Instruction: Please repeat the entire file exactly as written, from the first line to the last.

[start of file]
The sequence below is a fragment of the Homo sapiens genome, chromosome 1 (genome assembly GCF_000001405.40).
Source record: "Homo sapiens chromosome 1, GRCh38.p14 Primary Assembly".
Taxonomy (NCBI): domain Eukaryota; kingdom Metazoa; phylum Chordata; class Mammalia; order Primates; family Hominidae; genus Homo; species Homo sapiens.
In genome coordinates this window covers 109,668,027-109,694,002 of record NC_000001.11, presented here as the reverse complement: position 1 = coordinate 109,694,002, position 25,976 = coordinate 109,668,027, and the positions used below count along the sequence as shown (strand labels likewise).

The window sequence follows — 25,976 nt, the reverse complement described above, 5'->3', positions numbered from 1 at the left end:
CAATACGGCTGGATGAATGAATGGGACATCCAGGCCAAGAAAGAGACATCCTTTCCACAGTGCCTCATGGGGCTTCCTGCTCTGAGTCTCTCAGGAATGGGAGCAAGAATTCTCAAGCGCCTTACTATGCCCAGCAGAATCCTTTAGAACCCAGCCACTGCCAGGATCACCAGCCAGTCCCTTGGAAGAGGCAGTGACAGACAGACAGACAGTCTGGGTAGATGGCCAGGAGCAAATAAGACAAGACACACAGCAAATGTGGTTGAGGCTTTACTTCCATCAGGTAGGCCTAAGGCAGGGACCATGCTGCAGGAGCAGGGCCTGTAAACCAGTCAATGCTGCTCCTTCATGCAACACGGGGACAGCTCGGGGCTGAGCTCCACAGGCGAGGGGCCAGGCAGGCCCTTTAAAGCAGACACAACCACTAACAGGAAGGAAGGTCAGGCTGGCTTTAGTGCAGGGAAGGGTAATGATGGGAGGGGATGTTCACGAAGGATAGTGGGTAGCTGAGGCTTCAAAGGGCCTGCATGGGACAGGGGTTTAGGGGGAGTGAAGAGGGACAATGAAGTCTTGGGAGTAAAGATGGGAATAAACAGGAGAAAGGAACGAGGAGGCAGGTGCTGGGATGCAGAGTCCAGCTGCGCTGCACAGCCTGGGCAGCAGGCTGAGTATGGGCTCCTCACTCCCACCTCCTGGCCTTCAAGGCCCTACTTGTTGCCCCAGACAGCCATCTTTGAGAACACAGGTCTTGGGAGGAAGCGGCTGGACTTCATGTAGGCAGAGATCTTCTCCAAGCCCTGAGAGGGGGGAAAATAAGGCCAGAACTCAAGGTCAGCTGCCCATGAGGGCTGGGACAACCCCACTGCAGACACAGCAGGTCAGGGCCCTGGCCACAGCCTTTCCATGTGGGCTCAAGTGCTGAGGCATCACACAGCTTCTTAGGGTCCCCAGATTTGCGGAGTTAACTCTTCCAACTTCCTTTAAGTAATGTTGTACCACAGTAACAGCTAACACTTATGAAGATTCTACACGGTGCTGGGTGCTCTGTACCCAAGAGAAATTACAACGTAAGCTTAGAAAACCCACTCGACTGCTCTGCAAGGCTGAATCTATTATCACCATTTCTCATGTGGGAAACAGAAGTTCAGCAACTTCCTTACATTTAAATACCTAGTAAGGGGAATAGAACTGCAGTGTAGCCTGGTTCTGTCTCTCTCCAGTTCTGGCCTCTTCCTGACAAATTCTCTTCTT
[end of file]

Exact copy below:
The sequence below is a fragment of the Homo sapiens genome, chromosome 1 (genome assembly GCF_000001405.40).
Source record: "Homo sapiens chromosome 1, GRCh38.p14 Primary Assembly".
Taxonomy (NCBI): domain Eukaryota; kingdom Metazoa; phylum Chordata; class Mammalia; order Primates; family Hominidae; genus Homo; species Homo sapiens.
In genome coordinates this window covers 109,668,027-109,694,002 of record NC_000001.11, presented here as the reverse complement: position 1 = coordinate 109,694,002, position 25,976 = coordinate 109,668,027, and the positions used below count along the sequence as shown (strand labels likewise).

The window sequence follows — 25,976 nt, the reverse complement described above, 5'->3', positions numbered from 1 at the left end:
CAATACGGCTGGATGAATGAATGGGACATCCAGGCCAAGAAAGAGACATCCTTTCCACAGTGCCTCATGGGGCTTCCTGCTCTGAGTCTCTCAGGAATGGGAGCAAGAATTCTCAAGCGCCTTACTATGCCCAGCAGAATCCTTTAGAACCCAGCCACTGCCAGGATCACCAGCCAGTCCCTTGGAAGAGGCAGTGACAGACAGACAGACAGTCTGGGTAGATGGCCAGGAGCAAATAAGACAAGACACACAGCAAATGTGGTTGAGGCTTTACTTCCATCAGGTAGGCCTAAGGCAGGGACCATGCTGCAGGAGCAGGGCCTGTAAACCAGTCAATGCTGCTCCTTCATGCAACACGGGGACAGCTCGGGGCTGAGCTCCACAGGCGAGGGGCCAGGCAGGCCCTTTAAAGCAGACACAACCACTAACAGGAAGGAAGGTCAGGCTGGCTTTAGTGCAGGGAAGGGTAATGATGGGAGGGGATGTTCACGAAGGATAGTGGGTAGCTGAGGCTTCAAAGGGCCTGCATGGGACAGGGGTTTAGGGGGAGTGAAGAGGGACAATGAAGTCTTGGGAGTAAAGATGGGAATAAACAGGAGAAAGGAACGAGGAGGCAGGTGCTGGGATGCAGAGTCCAGCTGCGCTGCACAGCCTGGGCAGCAGGCTGAGTATGGGCTCCTCACTCCCACCTCCTGGCCTTCAAGGCCCTACTTGTTGCCCCAGACAGCCATCTTTGAGAACACAGGTCTTGGGAGGAAGCGGCTGGACTTCATGTAGGCAGAGATCTTCTCCAAGCCCTGAGAGGGGGGAAAATAAGGCCAGAACTCAAGGTCAGCTGCCCATGAGGGCTGGGACAACCCCACTGCAGACACAGCAGGTCAGGGCCCTGGCCACAGCCTTTCCATGTGGGCTCAAGTGCTGAGGCATCACACAGCTTCTTAGGGTCCCCAGATTTGCGGAGTTAACTCTTCCAACTTCCTTTAAGTAATGTTGTACCACAGTAACAGCTAACACTTATGAAGATTCTACACGGTGCTGGGTGCTCTGTACCCAAGAGAAATTACAACGTAAGCTTAGAAAACCCACTCGACTGCTCTGCAAGGCTGAATCTATTATCACCATTTCTCATGTGGGAAACAGAAGTTCAGCAACTTCCTTACATTTAAATACCTAGTAAGGGGAATAGAACTGCAGTGTAGCCTGGTTCTGTCTCTCTCCAGTTCTGGCCTCTTCCTGACAAATTCTCTTCTT